Case Study 1: Eagle Scoops Dog

24 Jan

The story of a bald eagle snatching up an unsuspecting small dog outside of a gas station to the helpless horror of its owners is nothing short of a juicy story. However, the lack of evidence supporting the sparse details of the story itself lends itself to suspicion. According to Snopes.com, a website dedicated to debunking common myths and urban legends, the story of a dog being scooped up by a rogue bald eagle has been circulating for years with no evidence supporting the plausibility of the tale. My lab discussed the story and what questions we would have for the reporter and editor had the story crossed our desks to run in the paper.

The lack of tangible details about the story raised a number of questions —

  • What breed of dog was it? What was it’s name?
  • What were the names of the couple who owned the dog? How long did they own the dog?
  • How many witnesses saw this incident?
  • Are there any testimonials from the victims?
  • Is it physically possible for an eagle to lift a small dog and fly away with it?
The fact that these questions went unanswered left many holes open and pressing these inconsistencies as issues could have prevented a newspaper publishing a fabricated story.


There are many experts who could answer the biological and habitual questions regarding bald eagles, such as a local Wildlife Conservation Society chapter. When I was an intern with NBC Miami this past summer, I had access to an entire contact list of experts in a wide variety of disciplines, which came in handy when writing stories about topics that are unfamiliar. For instance, I researched a story about a large python that had been found in someone’s farm, and I called a local wildlife information source to verify the details of the story and of the snake’s rescue.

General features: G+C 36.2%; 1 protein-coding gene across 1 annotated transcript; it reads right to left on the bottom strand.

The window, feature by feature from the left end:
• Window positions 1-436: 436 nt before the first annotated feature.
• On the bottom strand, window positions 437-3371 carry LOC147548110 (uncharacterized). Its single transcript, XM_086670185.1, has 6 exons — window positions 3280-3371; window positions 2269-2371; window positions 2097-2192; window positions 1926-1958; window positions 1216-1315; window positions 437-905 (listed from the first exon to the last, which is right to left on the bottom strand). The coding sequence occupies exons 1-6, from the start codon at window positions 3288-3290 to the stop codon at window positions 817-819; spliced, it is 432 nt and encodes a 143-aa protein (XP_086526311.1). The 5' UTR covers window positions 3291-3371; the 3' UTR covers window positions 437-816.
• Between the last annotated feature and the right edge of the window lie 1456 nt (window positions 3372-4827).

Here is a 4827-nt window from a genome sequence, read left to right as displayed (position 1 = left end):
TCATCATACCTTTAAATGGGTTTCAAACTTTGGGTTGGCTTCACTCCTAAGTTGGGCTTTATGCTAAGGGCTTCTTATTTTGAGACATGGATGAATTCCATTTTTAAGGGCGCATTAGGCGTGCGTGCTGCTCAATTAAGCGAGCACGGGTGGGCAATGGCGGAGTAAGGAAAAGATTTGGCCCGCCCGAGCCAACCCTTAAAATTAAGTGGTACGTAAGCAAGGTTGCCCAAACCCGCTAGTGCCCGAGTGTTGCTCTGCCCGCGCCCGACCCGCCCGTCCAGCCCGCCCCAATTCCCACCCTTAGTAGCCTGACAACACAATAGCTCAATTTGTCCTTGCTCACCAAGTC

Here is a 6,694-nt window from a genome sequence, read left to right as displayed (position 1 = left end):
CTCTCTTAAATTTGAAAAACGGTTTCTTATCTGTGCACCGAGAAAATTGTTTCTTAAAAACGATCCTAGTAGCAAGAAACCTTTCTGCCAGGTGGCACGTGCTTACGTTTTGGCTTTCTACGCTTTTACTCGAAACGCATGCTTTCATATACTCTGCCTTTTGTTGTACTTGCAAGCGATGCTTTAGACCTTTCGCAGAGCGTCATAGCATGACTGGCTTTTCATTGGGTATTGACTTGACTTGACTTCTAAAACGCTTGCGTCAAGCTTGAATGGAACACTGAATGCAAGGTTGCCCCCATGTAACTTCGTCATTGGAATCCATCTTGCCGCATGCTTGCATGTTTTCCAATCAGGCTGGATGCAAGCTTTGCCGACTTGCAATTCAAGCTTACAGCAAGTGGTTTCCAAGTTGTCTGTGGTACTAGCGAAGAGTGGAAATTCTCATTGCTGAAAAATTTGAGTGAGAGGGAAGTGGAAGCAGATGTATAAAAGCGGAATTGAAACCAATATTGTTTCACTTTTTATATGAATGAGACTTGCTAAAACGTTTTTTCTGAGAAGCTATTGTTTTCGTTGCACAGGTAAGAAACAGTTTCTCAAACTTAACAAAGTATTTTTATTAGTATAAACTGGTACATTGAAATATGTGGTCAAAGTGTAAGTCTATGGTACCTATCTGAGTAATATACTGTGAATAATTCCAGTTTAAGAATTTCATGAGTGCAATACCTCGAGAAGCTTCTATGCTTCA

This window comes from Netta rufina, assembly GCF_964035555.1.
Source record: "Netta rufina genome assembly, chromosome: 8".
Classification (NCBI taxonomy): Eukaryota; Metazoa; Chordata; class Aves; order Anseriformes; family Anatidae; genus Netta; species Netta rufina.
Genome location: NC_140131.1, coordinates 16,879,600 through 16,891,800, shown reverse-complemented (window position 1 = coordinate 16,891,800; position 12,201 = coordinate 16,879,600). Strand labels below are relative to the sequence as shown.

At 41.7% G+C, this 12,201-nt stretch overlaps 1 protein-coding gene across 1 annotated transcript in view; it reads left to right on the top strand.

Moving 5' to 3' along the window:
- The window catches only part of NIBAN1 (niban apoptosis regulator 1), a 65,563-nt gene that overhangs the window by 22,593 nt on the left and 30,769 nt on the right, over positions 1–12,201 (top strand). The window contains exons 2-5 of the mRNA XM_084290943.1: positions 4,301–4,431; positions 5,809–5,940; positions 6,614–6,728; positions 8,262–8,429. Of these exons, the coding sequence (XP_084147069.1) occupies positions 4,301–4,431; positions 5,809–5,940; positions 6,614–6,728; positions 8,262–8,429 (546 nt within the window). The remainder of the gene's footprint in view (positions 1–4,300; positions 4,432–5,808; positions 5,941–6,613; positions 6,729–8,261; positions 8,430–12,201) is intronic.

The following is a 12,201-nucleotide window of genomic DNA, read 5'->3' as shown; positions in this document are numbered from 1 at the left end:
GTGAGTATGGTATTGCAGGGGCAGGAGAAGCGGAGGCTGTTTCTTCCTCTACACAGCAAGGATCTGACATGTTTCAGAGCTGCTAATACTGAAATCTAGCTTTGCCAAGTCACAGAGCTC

Even if a database that extensive is not easily accessible, there are many websites dedicated to sorting fact from fiction that can be a great basis for finding the right questions to ask. This article on the blog Vikitech lists six helpful websites such as PolitiFact and TruthOrFiction to help journalists make sense of inconsistencies and questionable facts. The website Quora would also be useful for researching questionable situations like this. For instance, a journalist could pose a question to find a wide array of sources, such as experts, or if anyone had heard of a similar story and if that story had more substantial support. Joy Mayer, a journalism professor at the University of Missouri, posed a question on Quora as to how journalists could use the social media tool, and most of the answers were focused on using it to locate sources and experts that could lead to a follow-up and more in-depth investigating. On my own Quora account, I asked how student journalists could get the most out of the website. While Quora would not be the end-all-be-all of reporting, it’s certainly a useful tool for finding sources  and leads.


In the end, a lack of information about this particular incident, even if scientific evidence supporting its plausibility was available, is still suspicious enough to warrant holding off on this wild tale until more facts could be verified. Moral of the story: Don’t fall prey to a juicy scoop without a solid waffle cone to support it. I’ll work on the metaphors, I promise.